Alpine Touring Ski Bindings

    Alpine Touring (AT) ski bindings allow the skier to lift their heel to travel uphill with climbing skins and lock it down for descending. AT bindings are designed for touring but can often be used successfully for lift served skiing as well. Various design solutions offered by a number of manufacturers allow this dual purpose (uphill and down) function.

    Alpine touring bindings can generally be divided into two types, frame AT bindings and tech (Dynafit-type) bindings. Frame bindings have toe and heel pieces like alpine bindings that are connected by a plastic or metal frame, while tech bindings rely on the rigid sole of the ski boot as the "frame" and require a boot with special molded-in toe and heel fittings.

    Alpine Touring (AT) Ski Boot Compatibility

    Alpine touring ski boot toes and heels have different dimensions than alpine ski boots. AT boots often feature rockered lugged soles for security when walking on steep and slippery surfaces, and some have tech fittings molded into the toe and heel to enable the use of lightweight tech bindings. These soles are often incompatible with common alpine bindings. Ask your shop or a certified technician if you are unsure about a specific boot/binding compatibility issue.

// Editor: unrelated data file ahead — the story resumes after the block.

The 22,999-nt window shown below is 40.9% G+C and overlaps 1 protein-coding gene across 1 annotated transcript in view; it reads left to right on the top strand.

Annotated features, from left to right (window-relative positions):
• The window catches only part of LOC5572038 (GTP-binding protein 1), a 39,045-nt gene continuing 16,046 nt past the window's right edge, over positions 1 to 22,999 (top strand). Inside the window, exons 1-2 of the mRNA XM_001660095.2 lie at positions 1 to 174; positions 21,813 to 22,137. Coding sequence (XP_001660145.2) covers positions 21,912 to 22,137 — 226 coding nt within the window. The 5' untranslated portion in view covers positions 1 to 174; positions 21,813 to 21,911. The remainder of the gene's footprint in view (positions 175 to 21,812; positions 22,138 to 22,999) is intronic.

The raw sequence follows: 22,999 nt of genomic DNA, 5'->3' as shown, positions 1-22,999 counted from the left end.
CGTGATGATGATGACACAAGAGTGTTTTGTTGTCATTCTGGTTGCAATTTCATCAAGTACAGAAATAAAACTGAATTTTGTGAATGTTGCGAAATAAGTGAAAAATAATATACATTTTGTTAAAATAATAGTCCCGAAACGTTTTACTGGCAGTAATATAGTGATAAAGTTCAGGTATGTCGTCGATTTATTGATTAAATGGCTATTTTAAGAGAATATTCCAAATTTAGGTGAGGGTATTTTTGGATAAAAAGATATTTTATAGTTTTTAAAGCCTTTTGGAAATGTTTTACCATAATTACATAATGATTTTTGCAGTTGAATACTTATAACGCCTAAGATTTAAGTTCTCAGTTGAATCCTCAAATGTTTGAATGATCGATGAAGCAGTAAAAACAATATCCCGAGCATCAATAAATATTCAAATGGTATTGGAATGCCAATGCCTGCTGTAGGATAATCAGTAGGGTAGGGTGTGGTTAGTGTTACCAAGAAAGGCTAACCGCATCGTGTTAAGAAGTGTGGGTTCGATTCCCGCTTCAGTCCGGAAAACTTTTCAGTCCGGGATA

Telemark Ski Bindings

    Telemark bindings are designed to be used with telemark boots, which flex under the ball of the foot. The heel of the boot is free to travel up and down permanently in order to facilitate telemark turn technique. We do not currently sell telemark bindings.

    Mounting Your Ski Bindings

    Once you decide on a pair of ski bindings, take them with your skis and both boots to your local ski shop to be mounted by a certified technician. You'll need to complete a mount form with your height, weight, age, boot sole length, and skier type. You are responsible for determining your skier type, normally described as I (beginner), II (intermediate) or III (advanced). A certified shop tech will have the proper equipment and knowledge to install your bindings and adjust them according to your ability level and preferences. The installation must be done professionally to ensure your bindings function as designed. Manufacturer's warranties will be void if the products are not mounted by a certified technician.

    Mounting Position